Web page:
Beginning in the early sixties we are introduced to Kuklinski as a guy in his late-twenties who is simply trying to pick up a girl, an innocent waitress at a small cafe across the street from where he works. The film lends focus to this conversation, this meeting and opens the film with it to allow the audience an opportunity to humanize a man who will go on to lead a lifestyle most will not be able to comprehend. It also gives us this conversation as Kuklinski's date that night, Deborah (Winona Ryder) will soon become his wife with whom he will share two daughters. Deborah is never let in to Richie's world, even from the beginning she is made to think he works on cartoons when he is actually bootlegging pornography. When he begins his work for various New York and New Jersey crime families (first with Ray Liotta's Gambino family affiliate and then onto higher level crime organizations) Deborah and the girls are still under the impression he works in finance. While the film makes its way through time as Kuklinski becomes all the more ruthless along the way and committing the typical crimes of getting greedy and getting sloppy things begin to fall apart, he makes more enemies, and has to kill more people. There are some interesting characters here, especially that of Robert Pronge aka Mr. Freezy as portrayed by Chris Evans but while we come to see what Kuklinski did and even a good amount of motivation, we never feel like the film really gets to dig in to the mans story, but instead as if it is more a cliff notes version of the his life. This is expected to some degree as you can't cover two decades of a life in just under two hours, but you can focus more on the psyche of a man such as this without telling a completely linear story that simply documents the actions of your subject without any measure of insight into his mind. The more interesting aspect of penetrating Kuklinski's mind only goes so far as Shannon's performance, which is solid, but with only so much room to move you can only expect to get so far.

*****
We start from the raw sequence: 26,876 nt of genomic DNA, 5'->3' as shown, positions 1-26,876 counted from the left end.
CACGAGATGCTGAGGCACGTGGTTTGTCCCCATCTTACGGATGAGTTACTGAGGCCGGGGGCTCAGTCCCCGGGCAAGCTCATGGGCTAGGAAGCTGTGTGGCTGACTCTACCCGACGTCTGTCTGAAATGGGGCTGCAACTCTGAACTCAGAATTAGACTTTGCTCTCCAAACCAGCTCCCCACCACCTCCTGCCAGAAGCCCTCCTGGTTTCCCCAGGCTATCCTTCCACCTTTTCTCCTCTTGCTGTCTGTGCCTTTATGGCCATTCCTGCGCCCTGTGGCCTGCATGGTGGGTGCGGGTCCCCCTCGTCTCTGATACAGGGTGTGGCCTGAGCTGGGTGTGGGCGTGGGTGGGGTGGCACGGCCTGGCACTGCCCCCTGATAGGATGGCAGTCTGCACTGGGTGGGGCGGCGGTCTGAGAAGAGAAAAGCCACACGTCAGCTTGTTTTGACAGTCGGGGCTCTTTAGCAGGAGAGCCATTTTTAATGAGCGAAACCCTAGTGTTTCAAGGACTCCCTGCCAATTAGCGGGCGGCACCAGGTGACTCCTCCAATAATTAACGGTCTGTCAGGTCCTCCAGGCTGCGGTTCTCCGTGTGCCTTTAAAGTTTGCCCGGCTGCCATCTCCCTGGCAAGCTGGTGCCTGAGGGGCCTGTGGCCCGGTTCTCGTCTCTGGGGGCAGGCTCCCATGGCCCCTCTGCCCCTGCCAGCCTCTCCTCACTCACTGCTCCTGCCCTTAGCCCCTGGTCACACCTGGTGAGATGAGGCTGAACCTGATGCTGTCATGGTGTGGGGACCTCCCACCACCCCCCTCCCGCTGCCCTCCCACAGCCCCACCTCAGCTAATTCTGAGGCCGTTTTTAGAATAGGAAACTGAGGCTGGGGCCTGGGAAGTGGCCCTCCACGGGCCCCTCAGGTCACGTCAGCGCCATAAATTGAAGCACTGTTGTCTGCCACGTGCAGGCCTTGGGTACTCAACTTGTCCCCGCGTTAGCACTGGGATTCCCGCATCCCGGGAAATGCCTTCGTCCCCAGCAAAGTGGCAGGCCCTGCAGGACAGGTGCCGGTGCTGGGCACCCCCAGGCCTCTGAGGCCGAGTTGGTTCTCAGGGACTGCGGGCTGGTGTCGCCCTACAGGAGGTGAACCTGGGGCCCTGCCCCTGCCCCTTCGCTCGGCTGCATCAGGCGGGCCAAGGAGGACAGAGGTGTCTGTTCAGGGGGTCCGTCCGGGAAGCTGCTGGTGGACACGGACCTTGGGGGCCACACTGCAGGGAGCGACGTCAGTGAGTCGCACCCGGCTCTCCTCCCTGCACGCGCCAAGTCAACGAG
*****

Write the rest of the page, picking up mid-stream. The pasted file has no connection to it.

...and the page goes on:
I imagine Shannon drew much of his inspiration for the character and how he would ultimately portray the man from a series of interviews that aired on HBO and if you've seen these interviews you know it is sometimes hard to gauge when the real Kuklinski was telling the truth or when he was lying or even just messing around with the people that were conducting the interviews, but the one thing that was clear is that he seemed to truly care about his family and there was a genuine sense of love for them that almost comes through as a justification, for him anyway, as to why he had to do such things to support those that he loved. What is most chilling about the story (and about the interviews for that matter) is the lack of remorse that Kuklinski shows when he talks about having to kill people. The fact is there is no remorse, none whatsoever, and when Shannon shows up for the first time and is confronted with the idea of killing a man for no other reason than to prove a point, he does it and he is introduced to a life that can earn him more than enough money and comfort for his loved ones while requiring little from him emotionally. Killing was easy for him and the film depicts that while sometimes showing in gruesome detail just how little he was affected by the lives he'd taken. The film has a wonderful tone to its color palette and a strong sense of atmosphere as it jumps from the sixties, through the seventies and onto the eighties. The downfall for the film though is that it so easily hits all the beats of a mob flick that it never feels as exceptional as we're led to believe the title character is supposed to be in his line of work. On top of that the thing that bothered me most about the movie was as the film quickly transitions through time we are made aware of this mostly through Shannon's facial hair. It's as if each year of his life saw him sport a different design on his face and though it is clearly intended to help the audience realize the time shifts and represent the style of the era it also becomes increasingly distracting as it becomes all the more obvious. Small complaint, I realize, but you will notice it.